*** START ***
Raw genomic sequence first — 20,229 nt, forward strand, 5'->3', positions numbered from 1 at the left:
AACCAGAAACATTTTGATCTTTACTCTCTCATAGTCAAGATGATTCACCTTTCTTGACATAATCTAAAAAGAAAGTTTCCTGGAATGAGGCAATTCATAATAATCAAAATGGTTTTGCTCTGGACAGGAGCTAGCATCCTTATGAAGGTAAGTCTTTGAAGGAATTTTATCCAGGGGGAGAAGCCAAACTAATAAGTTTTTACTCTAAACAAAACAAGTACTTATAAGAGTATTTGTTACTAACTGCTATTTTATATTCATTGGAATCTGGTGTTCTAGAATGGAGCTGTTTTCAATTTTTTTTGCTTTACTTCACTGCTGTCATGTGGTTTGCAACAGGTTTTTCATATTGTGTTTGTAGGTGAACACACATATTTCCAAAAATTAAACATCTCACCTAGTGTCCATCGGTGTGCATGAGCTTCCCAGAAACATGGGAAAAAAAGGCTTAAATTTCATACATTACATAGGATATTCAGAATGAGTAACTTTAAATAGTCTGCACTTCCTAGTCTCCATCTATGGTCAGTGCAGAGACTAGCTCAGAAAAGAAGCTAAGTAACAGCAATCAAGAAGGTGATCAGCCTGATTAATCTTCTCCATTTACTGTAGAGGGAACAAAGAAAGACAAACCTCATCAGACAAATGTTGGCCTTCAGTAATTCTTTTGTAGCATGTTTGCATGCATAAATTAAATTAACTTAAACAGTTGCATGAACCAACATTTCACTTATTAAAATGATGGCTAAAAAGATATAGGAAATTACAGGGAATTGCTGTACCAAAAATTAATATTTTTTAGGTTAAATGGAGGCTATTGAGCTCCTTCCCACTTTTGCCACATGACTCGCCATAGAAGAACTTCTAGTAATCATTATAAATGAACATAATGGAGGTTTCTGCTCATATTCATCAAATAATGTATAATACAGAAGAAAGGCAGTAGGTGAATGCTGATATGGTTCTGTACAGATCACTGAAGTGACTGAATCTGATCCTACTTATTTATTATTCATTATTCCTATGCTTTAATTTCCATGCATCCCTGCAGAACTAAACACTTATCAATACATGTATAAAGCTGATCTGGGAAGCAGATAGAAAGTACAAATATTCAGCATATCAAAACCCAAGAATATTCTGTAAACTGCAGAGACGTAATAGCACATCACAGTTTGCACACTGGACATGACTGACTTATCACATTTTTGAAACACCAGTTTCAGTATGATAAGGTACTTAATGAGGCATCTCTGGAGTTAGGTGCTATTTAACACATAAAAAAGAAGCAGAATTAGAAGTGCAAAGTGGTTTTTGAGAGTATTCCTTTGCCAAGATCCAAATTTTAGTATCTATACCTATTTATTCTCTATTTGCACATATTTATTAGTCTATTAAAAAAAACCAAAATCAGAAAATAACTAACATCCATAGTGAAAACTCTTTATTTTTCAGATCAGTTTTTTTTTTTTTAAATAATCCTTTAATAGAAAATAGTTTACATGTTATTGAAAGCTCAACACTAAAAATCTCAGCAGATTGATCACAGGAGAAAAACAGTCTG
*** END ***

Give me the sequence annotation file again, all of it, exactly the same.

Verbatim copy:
Raw genomic sequence first — 20,229 nt, forward strand, 5'->3', positions numbered from 1 at the left:
AACCAGAAACATTTTGATCTTTACTCTCTCATAGTCAAGATGATTCACCTTTCTTGACATAATCTAAAAAGAAAGTTTCCTGGAATGAGGCAATTCATAATAATCAAAATGGTTTTGCTCTGGACAGGAGCTAGCATCCTTATGAAGGTAAGTCTTTGAAGGAATTTTATCCAGGGGGAGAAGCCAAACTAATAAGTTTTTACTCTAAACAAAACAAGTACTTATAAGAGTATTTGTTACTAACTGCTATTTTATATTCATTGGAATCTGGTGTTCTAGAATGGAGCTGTTTTCAATTTTTTTTGCTTTACTTCACTGCTGTCATGTGGTTTGCAACAGGTTTTTCATATTGTGTTTGTAGGTGAACACACATATTTCCAAAAATTAAACATCTCACCTAGTGTCCATCGGTGTGCATGAGCTTCCCAGAAACATGGGAAAAAAAGGCTTAAATTTCATACATTACATAGGATATTCAGAATGAGTAACTTTAAATAGTCTGCACTTCCTAGTCTCCATCTATGGTCAGTGCAGAGACTAGCTCAGAAAAGAAGCTAAGTAACAGCAATCAAGAAGGTGATCAGCCTGATTAATCTTCTCCATTTACTGTAGAGGGAACAAAGAAAGACAAACCTCATCAGACAAATGTTGGCCTTCAGTAATTCTTTTGTAGCATGTTTGCATGCATAAATTAAATTAACTTAAACAGTTGCATGAACCAACATTTCACTTATTAAAATGATGGCTAAAAAGATATAGGAAATTACAGGGAATTGCTGTACCAAAAATTAATATTTTTTAGGTTAAATGGAGGCTATTGAGCTCCTTCCCACTTTTGCCACATGACTCGCCATAGAAGAACTTCTAGTAATCATTATAAATGAACATAATGGAGGTTTCTGCTCATATTCATCAAATAATGTATAATACAGAAGAAAGGCAGTAGGTGAATGCTGATATGGTTCTGTACAGATCACTGAAGTGACTGAATCTGATCCTACTTATTTATTATTCATTATTCCTATGCTTTAATTTCCATGCATCCCTGCAGAACTAAACACTTATCAATACATGTATAAAGCTGATCTGGGAAGCAGATAGAAAGTACAAATATTCAGCATATCAAAACCCAAGAATATTCTGTAAACTGCAGAGACGTAATAGCACATCACAGTTTGCACACTGGACATGACTGACTTATCACATTTTTGAAACACCAGTTTCAGTATGATAAGGTACTTAATGAGGCATCTCTGGAGTTAGGTGCTATTTAACACATAAAAAAGAAGCAGAATTAGAAGTGCAAAGTGGTTTTTGAGAGTATTCCTTTGCCAAGATCCAAATTTTAGTATCTATACCTATTTATTCTCTATTTGCACATATTTATTAGTCTATTAAAAAAAACCAAAATCAGAAAATAACTAACATCCATAGTGAAAACTCTTTATTTTTCAGATCAGTTTTTTTTTTTTTAAATAATCCTTTAATAGAAAATAGTTTACATGTTATTGAAAGCTCAACACTAAAAATCTCAGCAGATTGATCACAGGAGAAAAACAGTCTG